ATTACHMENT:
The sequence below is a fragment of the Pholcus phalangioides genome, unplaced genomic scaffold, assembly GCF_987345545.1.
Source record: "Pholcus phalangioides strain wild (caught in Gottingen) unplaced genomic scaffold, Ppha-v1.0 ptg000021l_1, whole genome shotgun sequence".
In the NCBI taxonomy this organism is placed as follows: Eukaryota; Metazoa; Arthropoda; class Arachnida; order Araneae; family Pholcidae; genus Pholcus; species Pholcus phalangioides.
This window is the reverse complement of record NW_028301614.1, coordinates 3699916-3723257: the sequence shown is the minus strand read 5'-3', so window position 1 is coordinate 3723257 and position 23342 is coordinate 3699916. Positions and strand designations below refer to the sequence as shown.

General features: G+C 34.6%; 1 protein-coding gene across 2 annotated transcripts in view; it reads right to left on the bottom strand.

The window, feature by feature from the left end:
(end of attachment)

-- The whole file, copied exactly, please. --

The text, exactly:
The sequence below is a fragment of the Pholcus phalangioides genome, unplaced genomic scaffold, assembly GCF_987345545.1.
Source record: "Pholcus phalangioides strain wild (caught in Gottingen) unplaced genomic scaffold, Ppha-v1.0 ptg000021l_1, whole genome shotgun sequence".
In the NCBI taxonomy this organism is placed as follows: Eukaryota; Metazoa; Arthropoda; class Arachnida; order Araneae; family Pholcidae; genus Pholcus; species Pholcus phalangioides.
This window is the reverse complement of record NW_028301614.1, coordinates 3699916-3723257: the sequence shown is the minus strand read 5'-3', so window position 1 is coordinate 3723257 and position 23342 is coordinate 3699916. Positions and strand designations below refer to the sequence as shown.

General features: G+C 34.6%; 1 protein-coding gene across 2 annotated transcripts in view; it reads right to left on the bottom strand.

The window, feature by feature from the left end: